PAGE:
Rhythmic motions of animals like swimming, crawling, walking, scratching, heart beating, and ingestion or rejection of food are controlled by specialized oscillatory neural networks, CPGs. It is a fundamental question whether each of these types of motion is controlled by a separate pattern generator. For a number of circuits it has been shown that some interneurons participate in multiple tasks, being part of a multifunctional central pattern generator [5]–[7], [41]. This solution appeals as much more parsimonious, and thus evolutionarily advantageous, compared to the one recruiting specialized circuits for each type of behavior. On the other hand, it is also appealing for mathematical modeling from the perspective of the theory of dynamical systems since the behavior of oscillatory neural networks, especially with heterogenous membrane and synaptic properties, is not well understood [24], [36]. Bistability as a membrane property of single neurons appears to be a natural feature of building blocks for such CPGs. In the future we plan to use this new model to explore the advantages and disadvantages of different types of multistability in small cental pattern generator circuits.

### Author Contributions

Analyzed the data: TM GC. Contributed reagents/materials/analysis tools: TM GC. Wrote the paper: TM AS GC. Provided substantial contribution to conception and design, or acquisition of data, or analysis and interpretation of data: TM AS GC. Drafted the article or revised it critically for important intellectual content: TM AS GC. Provided final approval of the version to be published: TM AS GC.

### References

- 1. Hounsgaard J, Kiehn O (1989) Serotonin-induced bistability of turtle motoneurones caused by a nifedipine-sensitive calcium plateau potential. J Physiol 414: 265–282.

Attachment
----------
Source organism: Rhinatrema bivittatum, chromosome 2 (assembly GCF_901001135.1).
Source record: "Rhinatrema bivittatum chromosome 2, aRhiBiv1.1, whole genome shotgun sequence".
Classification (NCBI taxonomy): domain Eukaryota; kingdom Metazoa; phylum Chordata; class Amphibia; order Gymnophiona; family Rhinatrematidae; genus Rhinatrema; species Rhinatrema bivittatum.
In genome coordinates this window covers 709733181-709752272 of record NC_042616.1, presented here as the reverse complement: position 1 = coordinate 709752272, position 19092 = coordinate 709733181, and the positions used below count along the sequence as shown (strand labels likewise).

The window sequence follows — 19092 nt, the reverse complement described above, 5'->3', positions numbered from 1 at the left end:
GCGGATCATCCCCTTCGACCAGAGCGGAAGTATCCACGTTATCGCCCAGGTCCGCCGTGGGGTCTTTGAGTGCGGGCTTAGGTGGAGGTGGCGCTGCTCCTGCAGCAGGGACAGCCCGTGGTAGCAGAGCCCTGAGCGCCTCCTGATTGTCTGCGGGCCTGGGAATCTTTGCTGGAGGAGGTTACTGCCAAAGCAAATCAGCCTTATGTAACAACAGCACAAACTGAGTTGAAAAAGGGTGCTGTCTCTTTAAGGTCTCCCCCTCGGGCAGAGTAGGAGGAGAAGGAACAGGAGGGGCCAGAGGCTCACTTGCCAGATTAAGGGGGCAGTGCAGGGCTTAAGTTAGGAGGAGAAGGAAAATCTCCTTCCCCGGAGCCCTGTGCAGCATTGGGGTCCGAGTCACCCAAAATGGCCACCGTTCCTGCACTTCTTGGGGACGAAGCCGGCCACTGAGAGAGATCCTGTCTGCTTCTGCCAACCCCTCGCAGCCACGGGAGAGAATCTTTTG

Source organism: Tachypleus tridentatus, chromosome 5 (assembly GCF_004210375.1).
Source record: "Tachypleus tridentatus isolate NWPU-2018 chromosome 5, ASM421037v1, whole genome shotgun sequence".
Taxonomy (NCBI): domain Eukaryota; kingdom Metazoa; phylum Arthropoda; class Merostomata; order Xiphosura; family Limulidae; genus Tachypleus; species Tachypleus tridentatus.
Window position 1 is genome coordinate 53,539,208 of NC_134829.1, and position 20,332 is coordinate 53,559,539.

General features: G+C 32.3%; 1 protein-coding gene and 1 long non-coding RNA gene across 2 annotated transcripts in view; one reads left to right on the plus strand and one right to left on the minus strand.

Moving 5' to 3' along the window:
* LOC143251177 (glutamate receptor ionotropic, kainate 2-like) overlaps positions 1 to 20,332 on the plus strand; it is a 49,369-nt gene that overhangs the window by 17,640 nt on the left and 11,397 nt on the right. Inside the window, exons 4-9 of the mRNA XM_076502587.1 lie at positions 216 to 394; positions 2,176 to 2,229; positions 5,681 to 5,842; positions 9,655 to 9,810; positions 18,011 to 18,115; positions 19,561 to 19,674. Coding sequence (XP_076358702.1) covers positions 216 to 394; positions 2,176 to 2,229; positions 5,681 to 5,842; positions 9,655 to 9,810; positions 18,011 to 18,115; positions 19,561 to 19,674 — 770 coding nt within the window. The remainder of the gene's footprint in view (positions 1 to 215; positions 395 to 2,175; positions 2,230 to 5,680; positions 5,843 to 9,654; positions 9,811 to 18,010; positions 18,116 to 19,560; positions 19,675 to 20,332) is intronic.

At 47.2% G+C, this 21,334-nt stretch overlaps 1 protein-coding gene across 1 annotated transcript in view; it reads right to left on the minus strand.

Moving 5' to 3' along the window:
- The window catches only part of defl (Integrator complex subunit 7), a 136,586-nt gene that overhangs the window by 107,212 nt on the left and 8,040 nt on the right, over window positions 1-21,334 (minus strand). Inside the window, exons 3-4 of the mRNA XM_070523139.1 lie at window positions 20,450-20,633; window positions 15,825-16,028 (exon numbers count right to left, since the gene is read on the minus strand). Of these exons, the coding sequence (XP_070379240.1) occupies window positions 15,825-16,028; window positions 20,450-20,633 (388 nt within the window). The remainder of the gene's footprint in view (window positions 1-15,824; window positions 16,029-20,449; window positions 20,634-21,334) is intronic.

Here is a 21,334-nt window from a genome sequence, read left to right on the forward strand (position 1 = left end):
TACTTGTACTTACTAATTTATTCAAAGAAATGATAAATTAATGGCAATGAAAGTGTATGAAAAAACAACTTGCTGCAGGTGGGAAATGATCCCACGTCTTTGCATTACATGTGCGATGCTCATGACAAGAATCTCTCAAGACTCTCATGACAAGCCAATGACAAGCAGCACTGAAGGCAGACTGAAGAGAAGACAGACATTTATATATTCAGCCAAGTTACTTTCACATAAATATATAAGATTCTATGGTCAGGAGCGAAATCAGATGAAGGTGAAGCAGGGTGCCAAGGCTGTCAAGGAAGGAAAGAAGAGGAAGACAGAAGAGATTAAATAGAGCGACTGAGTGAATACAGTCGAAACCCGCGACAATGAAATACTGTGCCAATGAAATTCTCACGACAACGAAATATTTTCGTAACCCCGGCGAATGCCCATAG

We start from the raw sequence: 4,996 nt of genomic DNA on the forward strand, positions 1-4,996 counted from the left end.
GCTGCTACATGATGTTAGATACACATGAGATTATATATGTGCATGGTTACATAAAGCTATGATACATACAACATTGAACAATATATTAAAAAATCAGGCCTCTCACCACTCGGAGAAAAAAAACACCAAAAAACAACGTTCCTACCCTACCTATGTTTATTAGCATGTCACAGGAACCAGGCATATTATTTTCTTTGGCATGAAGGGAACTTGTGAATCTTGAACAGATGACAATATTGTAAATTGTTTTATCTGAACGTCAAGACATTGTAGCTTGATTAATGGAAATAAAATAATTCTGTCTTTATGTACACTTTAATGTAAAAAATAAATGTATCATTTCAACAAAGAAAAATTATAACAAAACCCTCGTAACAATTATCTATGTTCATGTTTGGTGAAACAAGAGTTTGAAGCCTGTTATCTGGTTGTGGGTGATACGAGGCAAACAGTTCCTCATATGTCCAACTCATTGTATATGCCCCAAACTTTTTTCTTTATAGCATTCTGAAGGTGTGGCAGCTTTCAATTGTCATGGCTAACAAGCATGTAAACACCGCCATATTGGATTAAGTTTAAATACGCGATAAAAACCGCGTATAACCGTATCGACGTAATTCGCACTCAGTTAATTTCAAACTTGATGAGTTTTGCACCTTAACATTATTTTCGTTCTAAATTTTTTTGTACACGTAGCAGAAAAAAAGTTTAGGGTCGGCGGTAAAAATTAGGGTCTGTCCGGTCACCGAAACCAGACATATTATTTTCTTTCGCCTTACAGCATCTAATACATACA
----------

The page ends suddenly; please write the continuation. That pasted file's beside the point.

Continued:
- 2. Perrier JF, Hounsgaard J (2000) Development and regulation of response properties in spinal cord motoneurons. Brain Res Bull 53: 529–535.
- 3. Heyward P, Ennis M, Keller A, Shipley MT (2001) Membrane Bistability in Olfactory Bulb Mitral Cells. J Neurosci 21: 5311–5320.
- 4. Loewenstein Y, Mahon S, Chadderton P, Kitamura K, Sompolinsky H, et al. (2005) Bistability of cerebellar Purkinje cells modulated by sensory stimulation. Nat Neurosci 8: 202–211.
- 5. Getting PA (1989) Emerging principles governing the operation of neural networks. Ann Rev Neurosci 12: 185204.
- 6. Marder E (1994) Invertebrate neurobiology. Polymorphic neural networks. Curr Biol 4: 752–754.
- 7. Briggman KL, Kristan WB (2008) Multifunctional pattern-generating circuits. Ann Rev Neurosci 31: 271–294.
- 8. Rinzel J (1978) On repetitive activity in nerve. Fed Proc 37: 2793–2802.
- 9. Guttman R, Lewis S, Rinzel J (1980) Control of repetitive firing in squid axon membrane as a model for a neuroneoscillator. J Physiol 305: 377–395.
- 10. Gutkin BS, Jost J, Tuckwell HC (2009) Inhibition of rhythmic neural spiking by noise: the occurrence of a minimum in activity with increasing noise. Naturwissenschaften 96: 10911097.
- 11. Fröhlich F, Bazhenov M (2006) Coexistence of tonic firing and bursting in cortical neurons. Phys Rev E 74: 031922.
- 12. Shilnikov A, Calabrese R, Cymbalyuk G (2005) Mechanism of bi-stability: tonic spiking and bursting in a neuron model. Phys Rev E 71: 1–9.
- 13. Marder E, Calabrese RL (1996) Principles of rhythmic motor pattern generation. Physiol Rev 76: 687–717.
- 14. Ramirez JM, Tryba AK, Peña F (2004) Pacemaker neurons and neuronal networks: an integrative view. Curr Opin Neurobiol 14: 665–674.
- 15. Smith JC, Abdala AP, Rybak IA, Paton JF (2009) Structural and functional architecture of respiratory networks in the mammalian brainstem. Philos Trans R Soc Lond B Biol Sci 364: 2577–2587.